Olmec culture is probably most famous for all those nearly round-as-a-ball stone heads of the masculine gender that always tend to feature prominently whenever you read about the Olmecs. These were not small stone statues of the head only, but massive sculptures up to over three meters (over 10 feet) in height and weighing over 20 tons (though I’ve seen estimates of up to 50 tons for the largest of the large). Over 20 stone heads, or parts of heads, are now known; there’s probably more still buried within the jungle. Further, no two heads are clones. While they all appear similar, each is unique in its own way. Though bland today, in their heyday, they were apparently painted and brightly decorated.

These stone heads are made of basalt, a rather dense and hard volcanic rock. Not the easiest of material to carve. Further, the raw parent multi-ton basalt blocks had to be imported from the Tuxtlas Mountains – hauled over land and water presumably by human muscle power from roughly 37 miles to over 90 miles away, depending on what eventual site they had to go to, and they have been found at all four major Olmec politico-religious sites. It would have been no easy task muscling multi-ton stone blocks by hand through steamy, swampy tropical jungle, though nobody knows for absolute certain how those blocks got from source to site, since the Olmecs left behind no ‘how-to’ manuals. 

The immediate first, through to at least the tenth impression you get when viewing these Olmec stone heads is without question ‘African’. That of course doesn’t make the impression correct, but first impressions are lasting ones and usually have some sort of logical basis behind them.

Now the standard model of traditional Mesoamerican archaeology nixes any interaction between Central America andAfricabefore the birth of Christ (and for quite some considerable time thereafter too). Yet these heads still look ‘African’. There’s no getting around that.

Further, these Olmec stone heads have facial images that look nothing like the jade masks or heads of various carved figurines, etc. (see below).

Regardless, whose heads and faces are they? Are they portraits in stone of Olmec rulers? While that’s the generally accepted idea, no one really knows for absolute sure. And though many other cultures have carved, transported and erected massive statues, like the Easter Islanders and obviously the ancient Egyptians and Greco-Romans, they didn’t focus on exclusively chin-up statues. The Olmecs seem to be pretty unique in monumental head-only representations.


Some ancient civilizations are known for their works of stonemasonry or artifacts of silver and gold (or electrum – an amalgamation of both) or perhaps amber, textiles/weaving, metallurgy, pottery/ceramics, etc.  The Olmecs were a jade culture. However, they had to trade for jade over long distances, obtaining over time vast quantities which they then carved into all sorts of ornamentations, masks, small sculptures and figurines, etc. However, as noted above, carvings in jade of masks or facial features are not similar to those of the very large basaltic stone heads. That’s just another puzzlement when it comes to figuring out what made the Olmec’s tick.  

When it comes to art works, the Olmecs were also known for their complex cave paintings.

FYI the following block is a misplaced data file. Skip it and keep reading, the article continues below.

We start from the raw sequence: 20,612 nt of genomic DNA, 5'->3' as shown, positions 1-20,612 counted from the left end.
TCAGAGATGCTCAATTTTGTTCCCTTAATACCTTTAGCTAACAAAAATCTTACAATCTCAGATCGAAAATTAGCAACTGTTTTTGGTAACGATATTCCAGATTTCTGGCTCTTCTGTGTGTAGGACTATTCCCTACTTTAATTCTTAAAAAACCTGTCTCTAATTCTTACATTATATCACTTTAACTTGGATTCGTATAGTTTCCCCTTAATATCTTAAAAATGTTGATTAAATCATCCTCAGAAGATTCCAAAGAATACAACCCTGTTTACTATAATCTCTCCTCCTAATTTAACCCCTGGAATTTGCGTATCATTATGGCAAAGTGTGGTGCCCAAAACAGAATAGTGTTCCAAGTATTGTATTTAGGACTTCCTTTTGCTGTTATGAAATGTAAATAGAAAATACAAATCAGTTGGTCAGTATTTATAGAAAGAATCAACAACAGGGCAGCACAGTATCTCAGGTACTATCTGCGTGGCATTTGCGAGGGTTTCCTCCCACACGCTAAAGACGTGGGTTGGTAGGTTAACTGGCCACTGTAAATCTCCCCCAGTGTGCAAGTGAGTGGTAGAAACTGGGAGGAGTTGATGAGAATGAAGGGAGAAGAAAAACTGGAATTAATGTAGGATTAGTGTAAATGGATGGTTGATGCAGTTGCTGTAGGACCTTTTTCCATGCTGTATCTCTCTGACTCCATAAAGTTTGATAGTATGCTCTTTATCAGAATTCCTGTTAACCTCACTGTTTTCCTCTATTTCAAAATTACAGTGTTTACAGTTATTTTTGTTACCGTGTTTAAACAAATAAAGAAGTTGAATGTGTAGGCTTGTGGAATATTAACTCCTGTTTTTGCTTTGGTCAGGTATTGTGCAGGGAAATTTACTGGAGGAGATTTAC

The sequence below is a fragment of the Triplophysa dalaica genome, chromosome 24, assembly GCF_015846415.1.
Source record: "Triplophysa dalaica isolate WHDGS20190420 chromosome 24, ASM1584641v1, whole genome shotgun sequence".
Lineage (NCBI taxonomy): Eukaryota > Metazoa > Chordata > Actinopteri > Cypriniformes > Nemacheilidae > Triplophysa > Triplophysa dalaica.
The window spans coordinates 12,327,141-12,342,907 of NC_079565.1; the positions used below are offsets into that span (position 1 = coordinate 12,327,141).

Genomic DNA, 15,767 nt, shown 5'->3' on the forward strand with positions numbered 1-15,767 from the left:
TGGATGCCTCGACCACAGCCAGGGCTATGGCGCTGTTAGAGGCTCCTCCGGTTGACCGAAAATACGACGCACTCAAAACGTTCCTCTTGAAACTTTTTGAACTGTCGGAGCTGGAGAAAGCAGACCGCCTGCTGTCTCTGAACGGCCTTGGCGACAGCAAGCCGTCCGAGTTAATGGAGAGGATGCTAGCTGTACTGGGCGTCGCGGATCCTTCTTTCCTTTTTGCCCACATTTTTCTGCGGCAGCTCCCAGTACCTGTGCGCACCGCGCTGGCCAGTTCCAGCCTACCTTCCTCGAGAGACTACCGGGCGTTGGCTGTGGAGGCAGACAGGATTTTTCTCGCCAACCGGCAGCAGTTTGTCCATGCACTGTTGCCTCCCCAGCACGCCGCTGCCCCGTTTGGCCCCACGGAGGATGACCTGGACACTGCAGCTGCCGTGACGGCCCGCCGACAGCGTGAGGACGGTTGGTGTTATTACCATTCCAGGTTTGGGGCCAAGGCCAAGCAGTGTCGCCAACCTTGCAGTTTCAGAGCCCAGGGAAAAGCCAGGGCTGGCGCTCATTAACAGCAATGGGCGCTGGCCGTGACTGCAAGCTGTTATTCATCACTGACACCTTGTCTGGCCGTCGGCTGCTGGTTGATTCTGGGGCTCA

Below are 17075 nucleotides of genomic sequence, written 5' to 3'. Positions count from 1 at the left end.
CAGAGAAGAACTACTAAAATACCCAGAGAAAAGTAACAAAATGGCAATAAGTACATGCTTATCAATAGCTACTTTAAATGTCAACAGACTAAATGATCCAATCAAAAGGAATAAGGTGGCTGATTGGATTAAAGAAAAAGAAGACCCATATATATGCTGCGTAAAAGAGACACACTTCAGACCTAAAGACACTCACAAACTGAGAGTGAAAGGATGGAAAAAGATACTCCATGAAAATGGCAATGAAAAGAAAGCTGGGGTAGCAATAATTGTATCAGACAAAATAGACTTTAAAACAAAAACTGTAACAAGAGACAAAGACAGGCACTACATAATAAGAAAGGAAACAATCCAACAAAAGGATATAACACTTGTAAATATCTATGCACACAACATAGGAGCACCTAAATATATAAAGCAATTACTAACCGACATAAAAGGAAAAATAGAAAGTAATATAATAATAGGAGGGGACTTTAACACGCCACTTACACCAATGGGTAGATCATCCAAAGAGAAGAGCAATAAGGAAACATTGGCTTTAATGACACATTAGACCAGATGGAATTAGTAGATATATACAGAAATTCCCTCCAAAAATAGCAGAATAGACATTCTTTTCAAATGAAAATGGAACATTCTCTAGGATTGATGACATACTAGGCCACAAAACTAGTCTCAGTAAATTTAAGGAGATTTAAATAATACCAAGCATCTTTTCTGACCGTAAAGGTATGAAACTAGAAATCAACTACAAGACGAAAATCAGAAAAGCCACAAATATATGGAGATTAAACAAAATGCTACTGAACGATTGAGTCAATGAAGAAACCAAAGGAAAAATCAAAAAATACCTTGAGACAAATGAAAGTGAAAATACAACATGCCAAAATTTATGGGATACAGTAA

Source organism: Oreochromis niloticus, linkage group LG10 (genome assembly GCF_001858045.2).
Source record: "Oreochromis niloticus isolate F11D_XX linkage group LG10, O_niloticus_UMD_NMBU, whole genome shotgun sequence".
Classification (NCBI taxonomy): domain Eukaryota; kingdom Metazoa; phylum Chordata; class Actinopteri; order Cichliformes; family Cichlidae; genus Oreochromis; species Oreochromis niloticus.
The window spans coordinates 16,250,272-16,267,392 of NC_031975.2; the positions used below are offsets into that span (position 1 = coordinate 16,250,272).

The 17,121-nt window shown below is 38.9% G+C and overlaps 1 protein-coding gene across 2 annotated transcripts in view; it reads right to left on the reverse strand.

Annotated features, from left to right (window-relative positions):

Like all societies, the Olmecs had their deities. Olmec gods tended to be a hybrid combination of human, avian, reptilian but most of all feline forms, especially the jaguar, in various and often bewildering combinations. Most prominent of these was the Were-Jaguar, often depicted as human babies with jaguar-like faces. Now that’s weird! Many Olmec images show humans (shamans presumably) shape-shifting into jaguars and vice versa. It was their ability to perform a transition from the natural world to the supernatural and back again. At least that’s the acceptable interpretation.

There’s no question that the jaguar was the major animal predator inMesoamerica, and thus it’s not surprising that the jaguar featured prominently in pre-Columbian societies, and adoption of jaguar motifs by the ruling elite was probably used to reinforce or validate leadership. However, that alone hardly explains the Were-Jaguar cult and the possible origins of the cult have engaged scholars for over a half century. The issue has yet to be resolved.

Apart from the cult of the Were-Jaguar, Olmecs were the first to sculpture a ‘feathered serpent’, made a prominent cult deity figure in its own right as Quetzalcoatl by the Aztecs.


*Where did they come from and where did they vanish to?

*Why didMesoamerica’s ‘Mother’ culture apparently vanish into thin air, and very suddenly at that?

*Why so few Olmec bodies and no kitchen middens?

*Will we ever figure out their ‘writings’? That would surely shed much needed light on their society.

*That shape-shifting Were-Jaguar religious cult has no real further parallels inMesoamerica. What was their philosophy behind the cult? 

*Most obviously, what were the ways and means of carving and transporting those massive ‘African’ stone heads? And why just heads from the chin up instead of fully fledged human statues like one finds in other ancient cultures?

*What’s the African connection, if indeed there is any African connection?

As I said, the Olmecs are indeed an enigma wrapped up in a mystery.

Share this Story
Load More Related Articles
Load More By admin
Load More In From_The_Net

Check Also

"Eva Mendes" Celebrity

Eva Mendes made her first splash in the ...


Facebook Auto Publish Powered By :